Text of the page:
5. Born in 1879 on a large ranch in the Cherokee Nation near what later would become Oologah, Oklahoma, Will Rogers was first an Indian, a cowboy then a national figure. Will Rogers was a star of Broadway and 71 movies of the 1920s and 1930s, a popular broadcaster and wrote more than 4,000 syndicated newspaper columns.

6. Boise City, Oklahoma was the only city in the United States to be bombed during World War II. On Monday night, July 5, 1943, at approximately 12:30 a.m., a B-17 Bomber based at Dalhart Army Air Base (50 miles to the south of Boise City) dropped six practice bombs on the sleeping town.

7. An Oklahoman, Sylvan Goldman, invented the first shopping cart. think of him next time you see one miles from a Target sitting all alone on a sidewalk.

8. Tahlequah, Oklahoma is the Tribal capital of the Cherokee Nation.

9. Bob Dunn a musician from Beggs invented the first electric guitar 1935.

10. Oklahoma is bordered by six states: Texas to the south and west, Arkansas and Missouri to the east, Kansas to the north and Colorado and New Mexico at the tip of the northwestern Oklahoma panhandle. Do you know which state is bordered by more? (Jeopardy question, come on!)

Sunday, October 2, 2011

Oktoberfest 5k Makes 34 States

No matter how detailed I am with travel plans, something always goes awry. Luckily, my girls and I have learned to deal with these little setbacks and make the best of it. We were supposed to fly out of Pittsburgh (which cost $118/rt vs. $300+ out of CLE). We would connect, oddly enough, in Cleveland, then fly off to Boston. We got to PIT only to find out that our plane was delayed already. I checked my iphone Continental app only to find out that the plane arrived in CLE on time, but wasn't leaving CLE for some reason. Having just come from that area, I knew it wasn't weather related. When the second delay came in, I went to the counter because I knew we could not catch our connector out of CLE to Boston. I also knew the delay was most likely due to mechanical, which the attendant confirmed. Fortunately, we were able to get a direct flight out of PIT and dinner vouchers (yay!). Unfortunately, the flight was 4 hours later (boo!). We made the best of it. We marched up to the President's Club for snacks and water, then darted into a couple shops at the airport. Bridget was able to go into a toy store for something special while Meg and I scored two great deals at GAP. Best of all, dinner was free due to our vouchers. Lemonade out of lemons is what I say!

Saturday was so much fun with my girls. We started off sleeping in, then going downstairs for a wonderful breakfast. We like staying at Embassy Suites due to larger room size, having an in-room fridge, the wonderful free breakfast and they generally do not charge for parking (all this for $134/night). We then headed out for our little adventure. First stop was Walden Pond. We walked the 1.7 mile path around the pond, stopping to see the site of Thoreau's house. It was so neat to see several people swimming across the pond. Meg and I told Bridget that when she got older, the three of us would swim across the pond together.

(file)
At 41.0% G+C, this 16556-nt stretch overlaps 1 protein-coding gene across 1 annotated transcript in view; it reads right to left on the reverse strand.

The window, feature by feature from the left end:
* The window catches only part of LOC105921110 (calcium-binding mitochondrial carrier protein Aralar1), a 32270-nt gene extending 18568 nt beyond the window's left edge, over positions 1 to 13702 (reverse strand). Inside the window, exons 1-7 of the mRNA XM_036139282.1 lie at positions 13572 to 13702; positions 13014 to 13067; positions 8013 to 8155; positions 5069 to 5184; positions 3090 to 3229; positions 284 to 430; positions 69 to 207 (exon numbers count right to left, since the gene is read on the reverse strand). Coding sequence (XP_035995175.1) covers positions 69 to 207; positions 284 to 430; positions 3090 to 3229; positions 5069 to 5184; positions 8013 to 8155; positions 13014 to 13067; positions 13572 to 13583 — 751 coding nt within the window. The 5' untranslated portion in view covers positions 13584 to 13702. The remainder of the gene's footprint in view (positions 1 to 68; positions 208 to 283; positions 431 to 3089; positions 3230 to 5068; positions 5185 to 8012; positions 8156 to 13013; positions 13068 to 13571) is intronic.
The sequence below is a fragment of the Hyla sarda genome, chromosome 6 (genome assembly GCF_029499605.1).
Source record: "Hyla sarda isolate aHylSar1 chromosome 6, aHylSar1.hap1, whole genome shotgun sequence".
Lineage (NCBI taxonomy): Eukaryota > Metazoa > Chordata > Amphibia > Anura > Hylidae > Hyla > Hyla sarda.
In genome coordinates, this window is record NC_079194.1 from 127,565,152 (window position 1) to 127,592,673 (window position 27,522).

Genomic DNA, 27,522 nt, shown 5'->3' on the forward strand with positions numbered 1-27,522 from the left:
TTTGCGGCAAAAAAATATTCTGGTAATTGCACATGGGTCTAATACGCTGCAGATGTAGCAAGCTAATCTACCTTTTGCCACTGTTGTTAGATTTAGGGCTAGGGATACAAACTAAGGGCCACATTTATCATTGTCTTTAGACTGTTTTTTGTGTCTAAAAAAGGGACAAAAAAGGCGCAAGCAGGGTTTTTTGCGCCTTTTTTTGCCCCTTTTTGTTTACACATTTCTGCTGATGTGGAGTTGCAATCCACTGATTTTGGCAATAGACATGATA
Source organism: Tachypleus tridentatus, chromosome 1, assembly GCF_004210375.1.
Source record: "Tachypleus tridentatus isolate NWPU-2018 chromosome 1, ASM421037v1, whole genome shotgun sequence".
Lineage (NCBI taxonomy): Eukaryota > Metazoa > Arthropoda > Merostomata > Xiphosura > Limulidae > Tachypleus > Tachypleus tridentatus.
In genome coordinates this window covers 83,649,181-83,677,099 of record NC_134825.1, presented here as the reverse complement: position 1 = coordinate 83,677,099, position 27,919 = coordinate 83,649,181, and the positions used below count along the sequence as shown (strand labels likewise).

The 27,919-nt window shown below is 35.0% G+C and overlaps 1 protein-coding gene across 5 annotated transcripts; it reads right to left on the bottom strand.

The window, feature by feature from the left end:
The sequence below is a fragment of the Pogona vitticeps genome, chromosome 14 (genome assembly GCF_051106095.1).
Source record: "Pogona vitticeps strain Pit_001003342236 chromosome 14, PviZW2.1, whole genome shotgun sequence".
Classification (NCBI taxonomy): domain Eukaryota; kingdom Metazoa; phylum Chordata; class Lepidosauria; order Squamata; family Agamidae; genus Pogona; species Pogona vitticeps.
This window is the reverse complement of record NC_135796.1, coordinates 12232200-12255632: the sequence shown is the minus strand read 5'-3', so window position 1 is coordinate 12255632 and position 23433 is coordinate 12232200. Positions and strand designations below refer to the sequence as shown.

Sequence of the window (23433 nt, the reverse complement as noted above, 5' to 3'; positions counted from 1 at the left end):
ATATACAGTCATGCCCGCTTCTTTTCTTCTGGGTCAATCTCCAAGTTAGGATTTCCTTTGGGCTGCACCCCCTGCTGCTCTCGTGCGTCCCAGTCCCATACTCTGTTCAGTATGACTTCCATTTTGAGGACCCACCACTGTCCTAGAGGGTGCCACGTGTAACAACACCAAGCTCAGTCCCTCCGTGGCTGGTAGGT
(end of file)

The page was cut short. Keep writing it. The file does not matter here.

After Walden, we drove to Nathaniel Hawthorne's Old Manse and the Minute Men National Park. Meg had recently read The Scarlet Letter in English class, so it seemed appropriate to visit his home. We learned that Thoreau gave Hawthorne a garden as his wedding gift. Come on, it was the 1800s afterall.

At the Minute Men National Park it was humbling to see where history was made - the shot that was heard around the world. We saw the timeline of troops riding from Boston to Lexington-Concord. The bridge in the background of this picture was where the epic battle took place against British troops.

We were starving at this point. Thank goodness for Helen's. I had what was called an ABLT - avacado, bacon, lettuce and tomato sandwich...Mmmmm! We all had ice cream afterwards and felt much more fueled for the next stop. On to Louisa May Alcott's Orchard House. The tour guide, I'm pretty sure, was from that era. She was long, slow, and deliberate in her responses. And there was no air conditioning in this house. After a big lunch of sandwiches and ice cream, coupled with fatigue, excess heat and a dry speaker, we were doomed. I think I retained half of what she said. As Meg put it: at least our donation went to preserving a valued part of history (so $9/person wasn't wasted, in other words).

Sunday was the other reason for our trip to Boston - to run the Cambridge Oktoberfest 5k and to check off the 34th state. We had eaten at the Cambridge Brewing Company the night before so I could pick up the race packet. While there, I had a most delicious Pumpkin Ale. Smooth and not overly sweet or too packed with a pumpkin taste - perfectly subtle. As luck would have it, that wonderful liquid was served as post-race refreshments. I met two guys at the start, and shared a beer with them at the finish. Such a small world - Paul was originally from Cincinnati. Juan told a great story about running in Curacos, where his family is from. That's what makes traveling so wonderful - learning interesting stories about other people and sharing it all through running.

I finished the race in 30:40 (9:53/mi) and 16/41 in my division. Let me just tell you that wearing a dirndl is a bit restrictive and, for $22 on Amazon, let's just say that one doesn't get wicking material! But I was in costume and enjoyed all that Oktoberfest in Cambridge had to offer! Prost!